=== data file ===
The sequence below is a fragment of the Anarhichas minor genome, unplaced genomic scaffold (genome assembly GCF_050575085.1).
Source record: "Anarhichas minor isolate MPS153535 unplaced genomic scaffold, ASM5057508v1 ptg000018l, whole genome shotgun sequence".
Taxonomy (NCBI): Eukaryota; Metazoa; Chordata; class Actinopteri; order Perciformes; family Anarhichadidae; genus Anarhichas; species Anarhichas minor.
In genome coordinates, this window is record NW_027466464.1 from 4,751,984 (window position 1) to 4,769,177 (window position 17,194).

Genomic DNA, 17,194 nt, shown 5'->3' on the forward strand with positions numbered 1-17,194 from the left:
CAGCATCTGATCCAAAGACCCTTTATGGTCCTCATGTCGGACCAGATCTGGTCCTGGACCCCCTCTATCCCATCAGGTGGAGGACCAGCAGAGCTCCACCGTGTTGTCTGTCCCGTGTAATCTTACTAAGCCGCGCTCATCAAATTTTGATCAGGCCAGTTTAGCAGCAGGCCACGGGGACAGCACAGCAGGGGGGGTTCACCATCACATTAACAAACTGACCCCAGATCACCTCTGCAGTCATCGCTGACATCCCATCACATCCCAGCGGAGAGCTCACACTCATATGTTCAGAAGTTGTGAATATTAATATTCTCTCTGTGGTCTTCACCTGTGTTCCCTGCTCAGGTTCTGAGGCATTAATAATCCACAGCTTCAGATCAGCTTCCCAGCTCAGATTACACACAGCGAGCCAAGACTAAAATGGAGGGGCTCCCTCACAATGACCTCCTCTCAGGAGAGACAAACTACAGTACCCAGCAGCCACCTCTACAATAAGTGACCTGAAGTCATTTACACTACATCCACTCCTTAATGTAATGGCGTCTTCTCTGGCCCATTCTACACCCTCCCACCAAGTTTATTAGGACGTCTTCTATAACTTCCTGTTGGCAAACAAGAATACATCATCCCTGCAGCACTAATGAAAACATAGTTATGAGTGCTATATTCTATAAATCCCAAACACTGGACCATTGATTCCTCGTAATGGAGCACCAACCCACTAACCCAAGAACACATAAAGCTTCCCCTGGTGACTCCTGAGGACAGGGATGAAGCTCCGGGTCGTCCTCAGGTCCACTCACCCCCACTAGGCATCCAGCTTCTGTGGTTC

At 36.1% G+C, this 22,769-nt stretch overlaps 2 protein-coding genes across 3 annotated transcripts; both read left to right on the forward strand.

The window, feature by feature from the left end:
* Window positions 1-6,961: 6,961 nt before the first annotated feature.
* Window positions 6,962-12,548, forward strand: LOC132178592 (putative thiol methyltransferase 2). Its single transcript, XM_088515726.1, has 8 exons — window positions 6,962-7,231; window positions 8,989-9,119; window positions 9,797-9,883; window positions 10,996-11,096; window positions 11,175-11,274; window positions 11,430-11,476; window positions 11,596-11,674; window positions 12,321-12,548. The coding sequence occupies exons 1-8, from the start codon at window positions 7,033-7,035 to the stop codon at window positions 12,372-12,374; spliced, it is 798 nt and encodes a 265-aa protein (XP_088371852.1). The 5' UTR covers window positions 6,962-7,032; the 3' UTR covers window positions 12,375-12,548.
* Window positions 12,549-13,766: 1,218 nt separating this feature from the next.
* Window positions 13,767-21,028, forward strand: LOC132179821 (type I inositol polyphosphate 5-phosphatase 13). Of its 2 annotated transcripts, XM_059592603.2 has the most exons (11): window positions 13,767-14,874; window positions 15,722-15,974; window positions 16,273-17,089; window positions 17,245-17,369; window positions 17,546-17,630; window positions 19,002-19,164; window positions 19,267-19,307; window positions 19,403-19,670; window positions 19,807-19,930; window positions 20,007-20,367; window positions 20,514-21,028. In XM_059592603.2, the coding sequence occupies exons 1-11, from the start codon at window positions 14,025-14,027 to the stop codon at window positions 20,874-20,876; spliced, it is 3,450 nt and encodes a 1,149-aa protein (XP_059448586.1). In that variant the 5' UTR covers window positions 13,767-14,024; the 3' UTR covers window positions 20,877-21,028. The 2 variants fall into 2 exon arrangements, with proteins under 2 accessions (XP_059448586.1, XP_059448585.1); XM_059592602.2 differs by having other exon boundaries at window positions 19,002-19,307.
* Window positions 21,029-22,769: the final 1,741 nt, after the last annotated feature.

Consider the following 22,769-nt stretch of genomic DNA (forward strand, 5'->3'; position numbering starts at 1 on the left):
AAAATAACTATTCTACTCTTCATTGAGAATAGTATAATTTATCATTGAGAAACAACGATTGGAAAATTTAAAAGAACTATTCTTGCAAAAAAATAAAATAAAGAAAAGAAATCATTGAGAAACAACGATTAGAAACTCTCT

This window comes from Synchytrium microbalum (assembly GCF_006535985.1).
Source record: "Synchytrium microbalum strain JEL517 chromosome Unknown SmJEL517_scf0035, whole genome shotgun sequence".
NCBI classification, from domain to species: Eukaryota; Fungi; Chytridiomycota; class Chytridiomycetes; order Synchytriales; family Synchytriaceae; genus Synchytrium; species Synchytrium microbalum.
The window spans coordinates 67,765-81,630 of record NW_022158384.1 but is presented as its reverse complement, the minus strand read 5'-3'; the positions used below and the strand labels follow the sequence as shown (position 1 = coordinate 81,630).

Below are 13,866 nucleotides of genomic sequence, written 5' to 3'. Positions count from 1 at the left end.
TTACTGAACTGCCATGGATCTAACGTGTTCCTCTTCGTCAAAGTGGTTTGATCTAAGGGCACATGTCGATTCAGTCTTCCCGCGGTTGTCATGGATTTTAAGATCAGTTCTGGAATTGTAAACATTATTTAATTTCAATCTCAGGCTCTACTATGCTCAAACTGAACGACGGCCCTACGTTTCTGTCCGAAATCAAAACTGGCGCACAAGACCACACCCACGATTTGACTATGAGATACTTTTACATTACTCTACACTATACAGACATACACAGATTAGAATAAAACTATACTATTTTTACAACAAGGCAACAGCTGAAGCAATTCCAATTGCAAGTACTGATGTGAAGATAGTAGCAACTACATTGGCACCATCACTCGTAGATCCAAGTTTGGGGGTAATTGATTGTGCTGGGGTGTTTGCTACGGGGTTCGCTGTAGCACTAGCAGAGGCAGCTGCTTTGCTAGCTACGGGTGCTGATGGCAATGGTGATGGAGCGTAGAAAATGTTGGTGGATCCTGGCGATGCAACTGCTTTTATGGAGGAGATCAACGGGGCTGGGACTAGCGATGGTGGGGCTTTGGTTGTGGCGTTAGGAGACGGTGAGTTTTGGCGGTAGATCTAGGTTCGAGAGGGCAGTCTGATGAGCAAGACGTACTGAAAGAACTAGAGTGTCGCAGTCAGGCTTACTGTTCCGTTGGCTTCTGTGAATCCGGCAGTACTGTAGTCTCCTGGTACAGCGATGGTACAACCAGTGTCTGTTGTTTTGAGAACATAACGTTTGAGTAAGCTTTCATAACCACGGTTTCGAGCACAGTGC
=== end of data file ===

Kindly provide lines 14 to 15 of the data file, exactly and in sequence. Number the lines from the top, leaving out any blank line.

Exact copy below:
Consider the following 22,769-nt stretch of genomic DNA (forward strand, 5'->3'; position numbering starts at 1 on the left):
AAAATAACTATTCTACTCTTCATTGAGAATAGTATAATTTATCATTGAGAAACAACGATTGGAAAATTTAAAAGAACTATTCTTGCAAAAAAATAAAATAAAGAAAAGAAATCATTGAGAAACAACGATTAGAAACTCTCT